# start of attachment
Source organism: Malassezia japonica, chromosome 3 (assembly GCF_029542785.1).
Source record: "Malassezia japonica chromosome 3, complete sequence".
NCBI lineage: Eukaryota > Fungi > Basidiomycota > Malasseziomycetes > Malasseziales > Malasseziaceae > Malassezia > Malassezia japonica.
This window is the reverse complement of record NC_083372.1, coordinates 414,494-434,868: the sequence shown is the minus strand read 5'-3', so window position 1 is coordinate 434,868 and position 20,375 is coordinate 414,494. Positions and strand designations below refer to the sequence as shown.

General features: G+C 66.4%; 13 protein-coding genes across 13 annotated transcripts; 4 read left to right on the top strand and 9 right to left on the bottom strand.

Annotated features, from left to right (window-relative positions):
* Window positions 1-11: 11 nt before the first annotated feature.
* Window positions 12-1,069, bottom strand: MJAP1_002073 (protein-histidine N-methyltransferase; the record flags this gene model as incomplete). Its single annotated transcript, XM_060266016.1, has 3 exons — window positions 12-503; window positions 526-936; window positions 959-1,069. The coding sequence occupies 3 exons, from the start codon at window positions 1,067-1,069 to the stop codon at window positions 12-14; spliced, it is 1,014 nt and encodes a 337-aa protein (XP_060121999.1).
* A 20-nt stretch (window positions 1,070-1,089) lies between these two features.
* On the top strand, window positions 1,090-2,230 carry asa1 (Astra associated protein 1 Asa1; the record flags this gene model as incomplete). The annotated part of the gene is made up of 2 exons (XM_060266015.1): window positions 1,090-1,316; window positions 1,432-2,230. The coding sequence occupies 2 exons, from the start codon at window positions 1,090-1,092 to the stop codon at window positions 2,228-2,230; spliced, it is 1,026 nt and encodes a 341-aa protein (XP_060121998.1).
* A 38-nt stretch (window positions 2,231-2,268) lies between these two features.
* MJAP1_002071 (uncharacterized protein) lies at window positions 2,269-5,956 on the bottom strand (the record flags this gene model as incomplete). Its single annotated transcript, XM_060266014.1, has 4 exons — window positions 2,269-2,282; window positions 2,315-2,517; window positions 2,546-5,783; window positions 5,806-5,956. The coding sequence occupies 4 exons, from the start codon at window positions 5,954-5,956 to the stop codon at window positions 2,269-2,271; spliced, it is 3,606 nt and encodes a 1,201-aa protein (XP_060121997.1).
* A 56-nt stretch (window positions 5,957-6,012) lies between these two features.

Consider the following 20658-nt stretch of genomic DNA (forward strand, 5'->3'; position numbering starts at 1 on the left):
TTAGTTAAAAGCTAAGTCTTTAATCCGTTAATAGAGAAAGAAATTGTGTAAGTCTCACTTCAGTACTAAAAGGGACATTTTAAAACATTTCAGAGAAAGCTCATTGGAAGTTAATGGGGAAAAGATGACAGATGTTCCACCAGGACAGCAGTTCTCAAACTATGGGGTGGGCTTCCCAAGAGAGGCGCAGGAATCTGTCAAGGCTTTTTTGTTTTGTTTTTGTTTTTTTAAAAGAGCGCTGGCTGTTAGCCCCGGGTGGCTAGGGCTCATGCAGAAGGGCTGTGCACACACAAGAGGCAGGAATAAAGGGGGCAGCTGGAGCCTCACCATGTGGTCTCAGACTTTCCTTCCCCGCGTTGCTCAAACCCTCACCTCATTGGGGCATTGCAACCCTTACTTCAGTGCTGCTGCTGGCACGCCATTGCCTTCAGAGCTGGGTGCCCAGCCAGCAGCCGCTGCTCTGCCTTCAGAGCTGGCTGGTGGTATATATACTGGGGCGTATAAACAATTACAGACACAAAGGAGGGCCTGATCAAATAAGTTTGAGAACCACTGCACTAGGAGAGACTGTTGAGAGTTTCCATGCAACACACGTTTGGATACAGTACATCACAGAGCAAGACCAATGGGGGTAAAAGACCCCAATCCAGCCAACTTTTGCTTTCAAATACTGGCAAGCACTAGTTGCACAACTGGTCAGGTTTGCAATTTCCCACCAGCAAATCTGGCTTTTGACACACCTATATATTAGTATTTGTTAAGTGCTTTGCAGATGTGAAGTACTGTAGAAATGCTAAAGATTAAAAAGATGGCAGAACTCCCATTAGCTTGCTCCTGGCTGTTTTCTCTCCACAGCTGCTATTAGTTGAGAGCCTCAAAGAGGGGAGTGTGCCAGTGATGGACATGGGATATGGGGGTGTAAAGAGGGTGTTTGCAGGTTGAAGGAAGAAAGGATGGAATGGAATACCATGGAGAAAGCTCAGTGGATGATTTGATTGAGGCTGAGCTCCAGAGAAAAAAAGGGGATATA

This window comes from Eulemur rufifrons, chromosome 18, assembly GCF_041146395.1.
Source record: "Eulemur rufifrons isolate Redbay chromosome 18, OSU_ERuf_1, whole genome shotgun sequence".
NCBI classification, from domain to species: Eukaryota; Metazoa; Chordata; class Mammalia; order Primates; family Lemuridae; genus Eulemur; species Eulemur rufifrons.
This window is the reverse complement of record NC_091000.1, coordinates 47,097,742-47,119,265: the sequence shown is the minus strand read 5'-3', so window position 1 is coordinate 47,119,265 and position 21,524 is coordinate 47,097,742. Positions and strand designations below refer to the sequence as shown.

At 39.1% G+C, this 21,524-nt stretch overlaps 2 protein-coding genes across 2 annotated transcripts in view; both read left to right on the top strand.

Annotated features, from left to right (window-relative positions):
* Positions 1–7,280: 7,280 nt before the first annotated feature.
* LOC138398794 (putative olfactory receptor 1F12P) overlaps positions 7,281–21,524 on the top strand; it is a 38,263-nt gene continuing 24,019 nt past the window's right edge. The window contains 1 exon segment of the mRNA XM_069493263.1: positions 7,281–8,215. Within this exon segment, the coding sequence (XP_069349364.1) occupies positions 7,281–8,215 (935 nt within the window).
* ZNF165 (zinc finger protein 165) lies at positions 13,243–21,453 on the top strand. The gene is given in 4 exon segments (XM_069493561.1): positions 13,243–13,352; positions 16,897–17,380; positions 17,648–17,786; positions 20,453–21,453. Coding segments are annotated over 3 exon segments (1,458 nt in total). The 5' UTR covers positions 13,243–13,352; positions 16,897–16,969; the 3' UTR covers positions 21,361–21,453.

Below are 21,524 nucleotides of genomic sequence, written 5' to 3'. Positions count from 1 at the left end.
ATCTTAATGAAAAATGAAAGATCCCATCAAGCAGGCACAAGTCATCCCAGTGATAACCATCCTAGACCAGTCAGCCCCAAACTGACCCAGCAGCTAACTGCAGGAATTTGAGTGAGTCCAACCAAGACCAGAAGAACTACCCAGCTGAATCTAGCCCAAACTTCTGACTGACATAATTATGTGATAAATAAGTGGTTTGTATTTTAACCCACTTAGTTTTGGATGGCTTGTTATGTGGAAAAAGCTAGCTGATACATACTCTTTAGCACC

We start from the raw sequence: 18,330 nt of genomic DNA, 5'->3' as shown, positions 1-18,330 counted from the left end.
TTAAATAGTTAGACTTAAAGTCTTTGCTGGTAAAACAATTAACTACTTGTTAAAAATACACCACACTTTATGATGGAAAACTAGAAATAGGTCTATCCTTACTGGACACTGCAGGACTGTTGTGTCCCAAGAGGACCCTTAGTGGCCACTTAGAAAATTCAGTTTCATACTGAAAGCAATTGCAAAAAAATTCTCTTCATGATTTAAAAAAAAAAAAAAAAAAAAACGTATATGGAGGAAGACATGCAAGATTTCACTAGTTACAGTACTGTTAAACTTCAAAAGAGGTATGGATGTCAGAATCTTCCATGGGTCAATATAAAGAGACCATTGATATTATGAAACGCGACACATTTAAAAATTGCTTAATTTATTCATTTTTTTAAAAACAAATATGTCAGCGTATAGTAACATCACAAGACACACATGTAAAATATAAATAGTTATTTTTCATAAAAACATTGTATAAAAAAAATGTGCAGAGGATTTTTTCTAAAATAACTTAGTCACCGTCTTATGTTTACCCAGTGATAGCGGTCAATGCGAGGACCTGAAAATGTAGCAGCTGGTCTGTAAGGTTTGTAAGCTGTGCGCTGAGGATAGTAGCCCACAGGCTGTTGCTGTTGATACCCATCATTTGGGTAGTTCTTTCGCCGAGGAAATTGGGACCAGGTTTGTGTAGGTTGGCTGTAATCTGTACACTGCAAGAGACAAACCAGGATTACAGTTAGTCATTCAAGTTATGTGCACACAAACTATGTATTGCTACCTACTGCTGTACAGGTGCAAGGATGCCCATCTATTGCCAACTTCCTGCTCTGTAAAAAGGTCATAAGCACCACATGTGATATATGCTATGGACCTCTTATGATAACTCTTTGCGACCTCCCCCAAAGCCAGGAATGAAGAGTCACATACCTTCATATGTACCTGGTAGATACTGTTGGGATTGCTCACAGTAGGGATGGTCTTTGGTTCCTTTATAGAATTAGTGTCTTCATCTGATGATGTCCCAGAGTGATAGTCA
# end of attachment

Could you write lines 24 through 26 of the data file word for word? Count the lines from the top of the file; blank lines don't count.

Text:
* ZNF165 (zinc finger protein 165) lies at positions 13,243–21,453 on the top strand. The gene is given in 4 exon segments (XM_069493561.1): positions 13,243–13,352; positions 16,897–17,380; positions 17,648–17,786; positions 20,453–21,453. Coding segments are annotated over 3 exon segments (1,458 nt in total). The 5' UTR covers positions 13,243–13,352; positions 16,897–16,969; the 3' UTR covers positions 21,361–21,453.

Below are 21,524 nucleotides of genomic sequence, written 5' to 3'. Positions count from 1 at the left end.
ATCTTAATGAAAAATGAAAGATCCCATCAAGCAGGCACAAGTCATCCCAGTGATAACCATCCTAGACCAGTCAGCCCCAAACTGACCCAGCAGCTAACTGCAGGAATTTGAGTGAGTCCAACCAAGACCAGAAGAACTACCCAGCTGAATCTAGCCCAAACTTCTGACTGACATAATTATGTGATAAATAAGTGGTTTGTATTTTAACCCACTTAGTTTTGGATGGCTTGTTATGTGGAAAAAGCTAGCTGATACATACTCTTTAGCACC